Tuesday, June 23, 2009

How Much Truth is Enough

In an LA Times article, Marion Winik, the author of six memoirs, explores “the ethics of personal storytelling.” This is a hotly debated topic these days, in large part because of several high-profile “memoirs” that didn’t check out. On one end of the spectrum lies the opinion of James Frey, author of the (largely false) memoir A Million Little Pieces:

I believe, and I understand others strongly disagree, that memoir allows the writer to work from memory instead of from a strict journalistic or historical standard. It is about impression and feeling, about individual recollection.
In opposition to Frey’s position, most people expect most details in memoirs to be true. But what is truth exactly? Winik asks, “If two people remember something differently, is one of them wrong? Wasn't my memory of a memory also real?”

In my view, a memoirist has a responsibility to the truth, but by “truth” I mean the memoirist’s own personal truth, not the objective truth (if that even exisits). A memoir is the truth as it’s refracted through the prism that is the memoirist. If I wanted the disinterested, objective truth, I’d find a history book.

5 comments:

mike mitchell said...

I don't care if it's true or not. A good read is a good read. But don't represent it as fact if it's not....and a good history treatment is not "disinterested" Gwendolyn.....:0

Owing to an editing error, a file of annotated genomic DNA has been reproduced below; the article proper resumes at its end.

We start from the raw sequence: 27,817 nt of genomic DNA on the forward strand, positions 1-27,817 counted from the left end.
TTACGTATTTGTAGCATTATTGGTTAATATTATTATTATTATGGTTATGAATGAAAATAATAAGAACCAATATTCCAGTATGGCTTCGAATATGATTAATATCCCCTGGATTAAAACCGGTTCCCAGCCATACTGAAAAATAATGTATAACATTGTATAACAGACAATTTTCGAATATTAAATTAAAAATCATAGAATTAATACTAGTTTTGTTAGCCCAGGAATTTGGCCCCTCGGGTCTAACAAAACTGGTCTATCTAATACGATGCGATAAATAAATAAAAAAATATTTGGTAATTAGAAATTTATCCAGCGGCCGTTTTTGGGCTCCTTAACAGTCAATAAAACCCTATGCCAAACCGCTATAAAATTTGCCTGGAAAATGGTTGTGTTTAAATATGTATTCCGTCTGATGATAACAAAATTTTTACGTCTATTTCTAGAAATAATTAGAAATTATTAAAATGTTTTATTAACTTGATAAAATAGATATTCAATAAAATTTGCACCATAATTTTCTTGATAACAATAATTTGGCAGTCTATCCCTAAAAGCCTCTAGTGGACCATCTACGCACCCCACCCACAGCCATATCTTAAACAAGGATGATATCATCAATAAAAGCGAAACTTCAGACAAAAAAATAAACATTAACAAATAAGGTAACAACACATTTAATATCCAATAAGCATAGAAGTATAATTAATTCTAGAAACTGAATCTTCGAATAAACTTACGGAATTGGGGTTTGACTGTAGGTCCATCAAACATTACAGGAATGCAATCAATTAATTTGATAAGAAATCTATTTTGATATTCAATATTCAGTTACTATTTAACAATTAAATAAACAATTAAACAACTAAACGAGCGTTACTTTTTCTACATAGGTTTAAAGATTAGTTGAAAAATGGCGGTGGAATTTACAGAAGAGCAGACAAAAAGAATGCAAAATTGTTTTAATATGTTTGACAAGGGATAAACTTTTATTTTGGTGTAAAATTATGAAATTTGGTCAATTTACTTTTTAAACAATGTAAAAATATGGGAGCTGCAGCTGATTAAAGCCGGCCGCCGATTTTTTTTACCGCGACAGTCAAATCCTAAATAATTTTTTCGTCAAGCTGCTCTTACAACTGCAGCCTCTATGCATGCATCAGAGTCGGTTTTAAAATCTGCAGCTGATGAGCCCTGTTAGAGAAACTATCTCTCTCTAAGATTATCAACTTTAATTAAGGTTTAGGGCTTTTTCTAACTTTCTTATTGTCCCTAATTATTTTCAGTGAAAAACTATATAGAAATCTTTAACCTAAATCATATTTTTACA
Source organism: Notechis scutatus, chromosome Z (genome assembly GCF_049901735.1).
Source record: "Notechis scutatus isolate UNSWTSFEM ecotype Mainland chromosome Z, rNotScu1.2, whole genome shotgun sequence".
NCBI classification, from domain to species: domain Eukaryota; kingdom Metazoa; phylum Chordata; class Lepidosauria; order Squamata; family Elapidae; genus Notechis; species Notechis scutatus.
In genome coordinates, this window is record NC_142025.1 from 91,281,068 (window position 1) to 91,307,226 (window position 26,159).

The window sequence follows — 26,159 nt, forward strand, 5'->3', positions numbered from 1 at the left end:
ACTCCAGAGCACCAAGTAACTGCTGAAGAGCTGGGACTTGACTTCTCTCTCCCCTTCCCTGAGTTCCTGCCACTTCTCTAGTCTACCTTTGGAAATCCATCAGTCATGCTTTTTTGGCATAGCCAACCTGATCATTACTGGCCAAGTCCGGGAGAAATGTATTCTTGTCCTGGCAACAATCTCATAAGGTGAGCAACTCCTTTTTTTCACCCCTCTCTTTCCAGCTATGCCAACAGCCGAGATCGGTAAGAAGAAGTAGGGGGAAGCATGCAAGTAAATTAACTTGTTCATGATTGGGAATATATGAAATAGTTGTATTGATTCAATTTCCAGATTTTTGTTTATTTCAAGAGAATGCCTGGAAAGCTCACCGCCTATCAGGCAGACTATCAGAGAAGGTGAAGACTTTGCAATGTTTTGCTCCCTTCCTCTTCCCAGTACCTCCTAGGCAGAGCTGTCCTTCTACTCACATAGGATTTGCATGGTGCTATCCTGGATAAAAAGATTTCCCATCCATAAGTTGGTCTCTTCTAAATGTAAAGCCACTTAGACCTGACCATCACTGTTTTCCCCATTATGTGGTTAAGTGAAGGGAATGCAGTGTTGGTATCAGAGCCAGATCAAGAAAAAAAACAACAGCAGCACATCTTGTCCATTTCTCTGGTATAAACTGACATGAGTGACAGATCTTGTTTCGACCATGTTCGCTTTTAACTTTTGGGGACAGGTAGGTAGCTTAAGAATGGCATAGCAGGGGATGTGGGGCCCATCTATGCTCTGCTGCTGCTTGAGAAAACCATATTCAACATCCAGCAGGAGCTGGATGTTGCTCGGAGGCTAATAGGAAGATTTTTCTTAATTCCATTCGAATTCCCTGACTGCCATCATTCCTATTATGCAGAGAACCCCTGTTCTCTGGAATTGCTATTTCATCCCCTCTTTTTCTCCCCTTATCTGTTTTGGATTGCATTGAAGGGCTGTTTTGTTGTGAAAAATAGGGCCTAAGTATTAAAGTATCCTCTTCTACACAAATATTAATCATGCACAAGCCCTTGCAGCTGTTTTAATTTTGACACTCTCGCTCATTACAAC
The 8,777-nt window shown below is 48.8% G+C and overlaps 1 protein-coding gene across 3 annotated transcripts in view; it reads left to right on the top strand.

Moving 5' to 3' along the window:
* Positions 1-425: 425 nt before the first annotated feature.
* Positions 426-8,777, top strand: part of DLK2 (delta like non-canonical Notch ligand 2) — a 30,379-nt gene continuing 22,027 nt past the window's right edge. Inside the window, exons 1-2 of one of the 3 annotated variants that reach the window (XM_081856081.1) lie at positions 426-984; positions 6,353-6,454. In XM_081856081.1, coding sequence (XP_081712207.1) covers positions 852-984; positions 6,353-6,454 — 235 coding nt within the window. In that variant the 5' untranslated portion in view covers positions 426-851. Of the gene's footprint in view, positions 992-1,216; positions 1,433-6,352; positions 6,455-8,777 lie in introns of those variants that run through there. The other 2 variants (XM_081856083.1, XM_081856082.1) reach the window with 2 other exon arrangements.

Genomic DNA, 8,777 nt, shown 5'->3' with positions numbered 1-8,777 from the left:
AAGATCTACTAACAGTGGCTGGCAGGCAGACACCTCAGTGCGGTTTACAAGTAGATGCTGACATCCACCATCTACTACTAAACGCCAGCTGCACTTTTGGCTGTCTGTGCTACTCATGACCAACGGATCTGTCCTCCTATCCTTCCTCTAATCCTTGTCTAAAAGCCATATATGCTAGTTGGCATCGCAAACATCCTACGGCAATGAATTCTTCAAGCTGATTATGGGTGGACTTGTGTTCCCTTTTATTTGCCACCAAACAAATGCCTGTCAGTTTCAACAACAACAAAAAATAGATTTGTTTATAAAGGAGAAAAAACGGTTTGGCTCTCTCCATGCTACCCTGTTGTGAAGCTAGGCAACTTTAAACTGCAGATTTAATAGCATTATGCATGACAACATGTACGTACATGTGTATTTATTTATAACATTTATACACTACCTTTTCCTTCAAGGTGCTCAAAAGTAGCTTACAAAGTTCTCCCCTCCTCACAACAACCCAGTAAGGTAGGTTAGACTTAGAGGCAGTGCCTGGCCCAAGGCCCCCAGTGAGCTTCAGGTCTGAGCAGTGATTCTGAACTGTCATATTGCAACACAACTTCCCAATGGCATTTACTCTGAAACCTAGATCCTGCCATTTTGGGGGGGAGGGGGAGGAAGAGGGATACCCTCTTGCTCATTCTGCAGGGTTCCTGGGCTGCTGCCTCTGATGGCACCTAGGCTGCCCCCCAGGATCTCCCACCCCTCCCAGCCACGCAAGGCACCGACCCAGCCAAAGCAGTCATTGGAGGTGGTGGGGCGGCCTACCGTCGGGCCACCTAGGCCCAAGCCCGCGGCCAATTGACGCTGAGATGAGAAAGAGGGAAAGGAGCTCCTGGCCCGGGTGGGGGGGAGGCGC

rhapsodyinbooks said...

I agree with you - I believe it is impossible for memory and individual perspective to produce an "objective" truth. Also, you say, the very way in which each person's truth is processed tells you something about the person at the meta level as well. I think that should be clear to people reading memoirs.

Lit and Life said...

Even in a "history" book you will not necessarily find an objective view of historical events. We call the war that resulted in the United States of America a "revolution." In England they still call it a "rebellion." In a memoir, I expect the truth to the best of the person's recollection but less so than I would if they called what they are writing and autobiography.
Lisa

Zibilee said...

I don't have a problem with a creative view of the facts when reading memoirs, but outright lying just totally bothers and annoys me to no end. I did not read the Frey book after the scandal for just this reason. Anyone can just make up a story, it's not all that special.

rjnagle said...

See also William Silverman's Fearless Confessions. Author/memoirist Joy Castro wrote an interesting discussion of the book .

Funny I recently ventured into personal storytelling and faced some similar kinds of ethical issues. In a way, fiction offers you a lot more protection from accuracy charges.